Both Chapter 7 and Chapter 13 bankruptcy provide you with protection of your creditors and a discharge of certain kinds of debt. In Chapter 13 bankruptcy, the focus is on the protection.
When you file a Chapter 13 bankruptcy case, among the documents you file with the court is a “Chapter 13 Plan.” For most people that plan lasts for 5 years/60 months. You propose to pay a certain amount each month to the Chapter 13 trustee, who in turn will distribute those funds to your creditors.
Certain debts need to be paid in full through your Plan: Mortgage arrears if you intend to keep the property, car loans, recent income taxes, domestic support arrears, and government fines and penalties. Other creditors (your unsecured, non-priority creditors) get what money is left over in your Plan. Exactly how much that is (whether it’s 1% or 100% of what they’re owed, or somewhere in between) is based on your income and your assets. Whatever is unpaid is discharged upon completion of your plan.
So why would anyone choose to file Chapter 13 bankruptcy instead of Chapter 7 bankruptcy, when it’s so long and only offers a partial discharge of unsecured debts? The answer is simple: Protection.
The moment you file your Chapter 13 bankruptcy case, you come under the court’s protection. So long as you’re in your Plan, no creditor can attempt to collect a debt from you. That means no foreclosures, no repossessions, no lawsuits, no garnishments, no phone calls or letters.
So if you’re behind on your mortgage and threatened with foreclosure, a Chapter 13 bankruptcy case stops the foreclosure and gives you five years to get caught up on those arrears. And since you’re not making payments on your credit cards, you’ll be better able to make your ongoing mortgage payments. This is also true for cars threatened by repossession. Or, if the IRS is threatening you with a tax lien, a Chapter 13 bankruptcy case prevents that lien and preserves the dischargeability of the non-priority amounts.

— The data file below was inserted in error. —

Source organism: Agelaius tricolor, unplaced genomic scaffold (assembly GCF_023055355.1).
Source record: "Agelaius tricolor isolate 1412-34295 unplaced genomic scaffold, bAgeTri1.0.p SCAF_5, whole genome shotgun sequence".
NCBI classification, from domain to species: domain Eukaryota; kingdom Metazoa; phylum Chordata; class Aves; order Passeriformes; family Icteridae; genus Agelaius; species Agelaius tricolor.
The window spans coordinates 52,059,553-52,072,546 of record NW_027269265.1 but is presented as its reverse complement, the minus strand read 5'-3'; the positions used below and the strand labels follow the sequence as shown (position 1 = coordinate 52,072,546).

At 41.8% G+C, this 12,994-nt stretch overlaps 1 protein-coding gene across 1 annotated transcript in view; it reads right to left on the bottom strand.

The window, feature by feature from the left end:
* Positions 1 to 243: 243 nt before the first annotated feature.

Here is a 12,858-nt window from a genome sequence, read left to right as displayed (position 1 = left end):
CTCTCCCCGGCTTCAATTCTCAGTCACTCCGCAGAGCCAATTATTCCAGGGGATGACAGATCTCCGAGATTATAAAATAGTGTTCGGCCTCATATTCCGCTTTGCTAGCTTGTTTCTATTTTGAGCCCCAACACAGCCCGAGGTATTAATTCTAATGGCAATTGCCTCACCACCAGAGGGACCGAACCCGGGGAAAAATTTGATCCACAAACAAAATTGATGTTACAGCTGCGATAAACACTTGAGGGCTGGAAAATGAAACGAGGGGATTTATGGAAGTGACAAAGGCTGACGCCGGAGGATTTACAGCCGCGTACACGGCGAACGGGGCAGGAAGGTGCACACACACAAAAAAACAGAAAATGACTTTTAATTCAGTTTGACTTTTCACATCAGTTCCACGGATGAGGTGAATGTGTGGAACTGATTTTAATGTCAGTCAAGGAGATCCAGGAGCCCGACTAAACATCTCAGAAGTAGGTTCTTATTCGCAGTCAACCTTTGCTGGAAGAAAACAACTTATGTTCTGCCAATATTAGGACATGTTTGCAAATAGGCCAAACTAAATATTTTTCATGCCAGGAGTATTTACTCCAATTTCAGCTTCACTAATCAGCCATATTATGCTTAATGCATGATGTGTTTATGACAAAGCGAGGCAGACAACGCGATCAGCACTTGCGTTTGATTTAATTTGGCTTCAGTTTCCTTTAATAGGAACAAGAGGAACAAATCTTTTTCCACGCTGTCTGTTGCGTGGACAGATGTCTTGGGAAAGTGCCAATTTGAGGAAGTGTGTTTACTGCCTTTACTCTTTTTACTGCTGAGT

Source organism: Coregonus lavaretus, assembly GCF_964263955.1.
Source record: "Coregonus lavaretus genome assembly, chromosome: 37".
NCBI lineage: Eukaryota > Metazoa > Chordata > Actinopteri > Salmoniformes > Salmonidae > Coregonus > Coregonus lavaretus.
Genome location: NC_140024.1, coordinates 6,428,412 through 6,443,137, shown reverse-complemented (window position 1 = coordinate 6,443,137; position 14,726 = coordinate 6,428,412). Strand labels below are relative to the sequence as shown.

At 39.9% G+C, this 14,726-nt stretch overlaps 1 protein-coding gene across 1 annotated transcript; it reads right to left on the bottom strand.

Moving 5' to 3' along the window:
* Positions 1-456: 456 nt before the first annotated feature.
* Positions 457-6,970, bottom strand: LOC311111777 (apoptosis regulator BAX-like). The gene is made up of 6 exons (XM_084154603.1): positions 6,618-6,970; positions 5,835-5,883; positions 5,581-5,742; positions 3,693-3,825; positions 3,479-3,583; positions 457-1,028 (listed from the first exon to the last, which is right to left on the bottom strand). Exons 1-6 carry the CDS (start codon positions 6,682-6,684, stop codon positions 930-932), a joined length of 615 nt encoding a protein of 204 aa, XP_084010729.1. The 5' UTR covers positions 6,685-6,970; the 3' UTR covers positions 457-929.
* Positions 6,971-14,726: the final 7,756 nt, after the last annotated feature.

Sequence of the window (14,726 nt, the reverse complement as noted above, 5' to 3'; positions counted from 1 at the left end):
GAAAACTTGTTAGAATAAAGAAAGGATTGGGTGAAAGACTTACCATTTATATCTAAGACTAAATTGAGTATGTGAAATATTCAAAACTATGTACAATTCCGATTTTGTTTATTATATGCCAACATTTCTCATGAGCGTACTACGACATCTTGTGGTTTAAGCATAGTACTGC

Chapter 13 bankruptcy can accomplish other goals, too. Some homeowners can use it to “strip off” second mortgages. Some people can “cram down” the amount owed on their car. Borrowers of student loans can use Chapter 13 bankruptcy to get 5 payment-free years.
Chapter 13 bankruptcy is a much more complicated type of case than Chapter 7, but there are more things you can accomplish. It’s preferable for people who need more than just the simple discharge of unsecured debt offered by Chapter 7. Whether your located in Oakland or San Francisco or any of the surrounding counties, Boeing Law Offices can help you with Chapter 13 bankruptcy.
The foregoing is intended for general informational purposes only and does not constitute legal advice.